Better planning would help residents warm up to winter cities, researcher finds

Overreliance on indoor spaces, lack of accessibility among issues keeping citizens from getting out and enjoying their community year-round.

Planning, design and governance of a city play at least as important a role as attitudes in helping convince residents to embrace long, cold winters, says a University of Alberta researcher.

Vanessa Zembal, a master's student who studied winter spaces, found that big-picture issues like building design, availability of transit and park maintenance play a major part in getting people to embrace their cities, not just in winter, but year-round.

"That's impacting how people are engaging-or not-with winter. It's a bigger issue that involves infrastructure. If we just put beautiful winter lights on a building but people can't get into the building, then the space isn't as good as it could be.

"We need to be more aware of deficiencies in terms of infrastructure and governance models," she said.

Design missteps in winter cities were originally rooted in necessity, when far northern communities began opening to military bases and resource development, she noted.

"People from warmer climates were moving into bitterly cold northern regions and governments came in and built communities, and you saw principles of winter cities start cropping up. They'd build tall apartments as windbreaks and funnel sunshine into courtyards, for instance," she said.

In the '70s and '80s, there was a realization that those ideas could be moved to cities with milder winters, like Edmonton, "but there were differences that were missed," Zembal suggested.

"We overprotected people. There was no real need for big malls, pedways, underground parking, attached garages and now we have a survival agenda of overreliance on interior spaces."

That design movement resulted in development formulas that failed to recognize the individual economic, historical and cultural contexts of cities.

"These will vary and in many ways dictate how we might experience a space," Zembal said. "A steep river valley in Edmonton and a more accessible river elsewhere, like Winnipeg or Ottawa, means that the same solution won't necessarily be as successful."

Edmonton: case study

For her research, Zembal used Edmonton, which has a WinterCity Strategy focused on changing the public's negative perceptions about winter.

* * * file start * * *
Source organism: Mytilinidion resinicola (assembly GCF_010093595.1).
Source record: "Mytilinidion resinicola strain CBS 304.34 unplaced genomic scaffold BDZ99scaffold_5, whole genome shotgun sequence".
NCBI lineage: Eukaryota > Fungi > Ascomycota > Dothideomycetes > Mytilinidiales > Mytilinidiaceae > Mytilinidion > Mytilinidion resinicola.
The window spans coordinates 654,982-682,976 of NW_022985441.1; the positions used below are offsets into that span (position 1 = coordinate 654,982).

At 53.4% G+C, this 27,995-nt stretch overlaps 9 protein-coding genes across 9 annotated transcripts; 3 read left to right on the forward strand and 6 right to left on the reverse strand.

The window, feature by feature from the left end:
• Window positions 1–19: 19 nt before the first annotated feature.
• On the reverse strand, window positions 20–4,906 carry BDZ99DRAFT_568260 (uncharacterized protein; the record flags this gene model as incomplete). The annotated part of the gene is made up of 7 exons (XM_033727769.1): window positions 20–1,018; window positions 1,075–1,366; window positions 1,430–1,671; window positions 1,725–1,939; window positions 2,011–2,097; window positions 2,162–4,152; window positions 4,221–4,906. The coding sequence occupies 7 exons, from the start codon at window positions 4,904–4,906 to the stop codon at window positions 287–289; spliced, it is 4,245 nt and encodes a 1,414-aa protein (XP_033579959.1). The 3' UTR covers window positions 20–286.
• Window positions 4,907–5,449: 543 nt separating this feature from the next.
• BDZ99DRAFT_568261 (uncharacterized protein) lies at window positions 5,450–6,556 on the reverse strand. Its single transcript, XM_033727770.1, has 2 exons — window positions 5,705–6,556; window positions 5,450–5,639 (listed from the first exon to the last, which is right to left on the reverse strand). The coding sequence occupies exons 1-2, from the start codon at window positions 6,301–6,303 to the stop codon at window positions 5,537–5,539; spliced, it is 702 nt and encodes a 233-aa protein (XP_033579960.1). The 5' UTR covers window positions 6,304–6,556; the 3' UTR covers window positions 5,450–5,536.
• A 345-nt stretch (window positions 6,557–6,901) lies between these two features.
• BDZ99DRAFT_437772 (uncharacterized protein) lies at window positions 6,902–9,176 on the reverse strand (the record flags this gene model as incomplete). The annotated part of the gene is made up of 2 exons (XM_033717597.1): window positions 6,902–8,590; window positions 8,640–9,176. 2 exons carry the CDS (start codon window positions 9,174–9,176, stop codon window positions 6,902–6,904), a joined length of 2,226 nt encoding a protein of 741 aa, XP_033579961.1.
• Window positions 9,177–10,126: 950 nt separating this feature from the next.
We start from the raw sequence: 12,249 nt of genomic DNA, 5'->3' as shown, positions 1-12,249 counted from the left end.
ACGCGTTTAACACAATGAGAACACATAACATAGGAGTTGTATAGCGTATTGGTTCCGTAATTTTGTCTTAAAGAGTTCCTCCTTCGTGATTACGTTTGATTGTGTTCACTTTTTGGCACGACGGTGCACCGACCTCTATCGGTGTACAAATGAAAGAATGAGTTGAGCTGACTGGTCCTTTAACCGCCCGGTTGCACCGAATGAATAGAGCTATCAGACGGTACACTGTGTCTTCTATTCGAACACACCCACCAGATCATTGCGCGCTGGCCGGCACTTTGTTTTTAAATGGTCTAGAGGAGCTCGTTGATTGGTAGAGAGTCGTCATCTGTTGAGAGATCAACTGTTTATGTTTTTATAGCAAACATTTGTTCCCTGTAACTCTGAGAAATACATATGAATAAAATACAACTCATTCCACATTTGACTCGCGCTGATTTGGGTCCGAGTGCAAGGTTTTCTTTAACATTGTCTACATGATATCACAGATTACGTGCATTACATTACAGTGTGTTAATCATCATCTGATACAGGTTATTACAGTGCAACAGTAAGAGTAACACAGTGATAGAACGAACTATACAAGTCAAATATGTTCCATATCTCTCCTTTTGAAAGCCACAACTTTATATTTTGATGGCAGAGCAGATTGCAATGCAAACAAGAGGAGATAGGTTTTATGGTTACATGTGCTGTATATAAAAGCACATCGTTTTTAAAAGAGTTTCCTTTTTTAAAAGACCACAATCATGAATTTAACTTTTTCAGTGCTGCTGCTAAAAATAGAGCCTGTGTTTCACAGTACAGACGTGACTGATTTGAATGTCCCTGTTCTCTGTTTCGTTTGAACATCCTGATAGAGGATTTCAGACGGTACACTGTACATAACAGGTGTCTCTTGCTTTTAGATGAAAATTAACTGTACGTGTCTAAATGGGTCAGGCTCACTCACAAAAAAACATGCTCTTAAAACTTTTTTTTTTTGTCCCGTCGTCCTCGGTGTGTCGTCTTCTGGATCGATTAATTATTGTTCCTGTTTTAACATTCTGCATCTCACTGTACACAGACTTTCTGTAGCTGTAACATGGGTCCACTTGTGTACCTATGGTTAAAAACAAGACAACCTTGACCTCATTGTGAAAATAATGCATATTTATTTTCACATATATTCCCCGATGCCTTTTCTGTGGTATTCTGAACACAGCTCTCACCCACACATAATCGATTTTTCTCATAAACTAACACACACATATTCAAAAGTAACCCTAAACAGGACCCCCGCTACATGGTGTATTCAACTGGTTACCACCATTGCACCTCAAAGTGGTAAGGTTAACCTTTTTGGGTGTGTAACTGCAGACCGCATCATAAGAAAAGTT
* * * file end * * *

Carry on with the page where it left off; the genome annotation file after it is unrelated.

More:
She focused on three parts of the city, including End of Steel Park near Whyte Avenue, Riverdale-a river valley neighbourhood-and downtown's Churchill Square, chosen for their mix of design, users and connection to the river valley or other parts of the city.

She conducted walking interviews in these areas with 15 participants and held workshops with maps gathering their feedback about what design features they felt excluded them from enjoying winter and summer outdoors, how they did use the spaces and what features would help them use it more.

Based on their input, she found design issues-ranging from poorly maintained bike paths to a lack of transit access-dampened attitudes even more toward going outdoors in cold weather.

"People are that much less inclined to go outside and experience their community during the winter, and the exclusions can be physical, mental, even financial. There's a lack of enjoyment based on so many factors beyond winter, and it's difficult for people to get past that when they are making decisions about what to do and where.

"Unless you are physically able, your winter experience can be difficult. You're facing questions: can you find and enjoy the resources provided by the city in terms of things like winter festivals, can you pay fees, do you know how to dress for winter and what activities are out there? These are all big things that affect inclusion," she said.

Focusing on networks within and around a city like good transit connections and pathway systems is also important, she noted. Some of Edmonton's best winter attractions, such as Hawrelak and Rundle parks, are not directly related to public transit.

"There's a need to create physical infrastructure between destinations, because then it wouldn't be so much of a burden to find the exciting parts of a city, where you can walk for an hour and see and experience different things," she said.

It's also key to blur the planning boundaries between set themes and priorities, Zembal said.

"When we focus attention on one theme, such as winter or inclusion or age-friendly, we can potentially ignore the bigger picture that lets us look at how we can improve a city for the summer and the winter. If we decide to create a nice destination that can be used year-round, we aren't restricted to talking about reducing wind and increasing sun exposure."

Though it's a huge task to change how cities govern and plan their infrastructure, Zembal believes it is doable, starting with smaller changes like promoting neighbourhood skating rinks and tweaking services like public transit.

"Getting to know about the sorts of barriers that might exist is a time-consuming and sometimes difficult process, but can lead to much more successful designs in terms of use and enjoyment."